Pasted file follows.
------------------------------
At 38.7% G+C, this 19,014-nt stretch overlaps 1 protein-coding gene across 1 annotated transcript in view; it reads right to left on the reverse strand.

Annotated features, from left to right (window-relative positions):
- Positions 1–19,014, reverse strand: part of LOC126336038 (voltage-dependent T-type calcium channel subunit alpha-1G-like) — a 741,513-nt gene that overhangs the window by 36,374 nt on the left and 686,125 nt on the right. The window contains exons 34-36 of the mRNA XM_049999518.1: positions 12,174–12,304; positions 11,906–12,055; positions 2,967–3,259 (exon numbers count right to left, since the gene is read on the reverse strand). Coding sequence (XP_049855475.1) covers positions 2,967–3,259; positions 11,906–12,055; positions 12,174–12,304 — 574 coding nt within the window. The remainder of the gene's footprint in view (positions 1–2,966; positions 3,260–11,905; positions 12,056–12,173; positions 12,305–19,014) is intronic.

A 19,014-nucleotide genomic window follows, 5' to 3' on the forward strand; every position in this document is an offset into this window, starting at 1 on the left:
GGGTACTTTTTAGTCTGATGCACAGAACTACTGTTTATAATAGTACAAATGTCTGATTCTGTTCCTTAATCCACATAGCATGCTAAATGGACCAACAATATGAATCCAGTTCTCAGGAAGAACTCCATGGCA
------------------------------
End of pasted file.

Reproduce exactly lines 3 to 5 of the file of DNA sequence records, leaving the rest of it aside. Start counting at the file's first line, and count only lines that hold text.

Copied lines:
- Positions 1–19,014, reverse strand: part of LOC126336038 (voltage-dependent T-type calcium channel subunit alpha-1G-like) — a 741,513-nt gene that overhangs the window by 36,374 nt on the left and 686,125 nt on the right. The window contains exons 34-36 of the mRNA XM_049999518.1: positions 12,174–12,304; positions 11,906–12,055; positions 2,967–3,259 (exon numbers count right to left, since the gene is read on the reverse strand). Coding sequence (XP_049855475.1) covers positions 2,967–3,259; positions 11,906–12,055; positions 12,174–12,304 — 574 coding nt within the window. The remainder of the gene's footprint in view (positions 1–2,966; positions 3,260–11,905; positions 12,056–12,173; positions 12,305–19,014) is intronic.

A 19,014-nucleotide genomic window follows, 5' to 3' on the forward strand; every position in this document is an offset into this window, starting at 1 on the left:
GGGTACTTTTTAGTCTGATGCACAGAACTACTGTTTATAATAGTACAAATGTCTGATTCTGTTCCTTAATCCACATAGCATGCTAAATGGACCAACAATATGAATCCAGTTCTCAGGAAGAACTCCATGGCA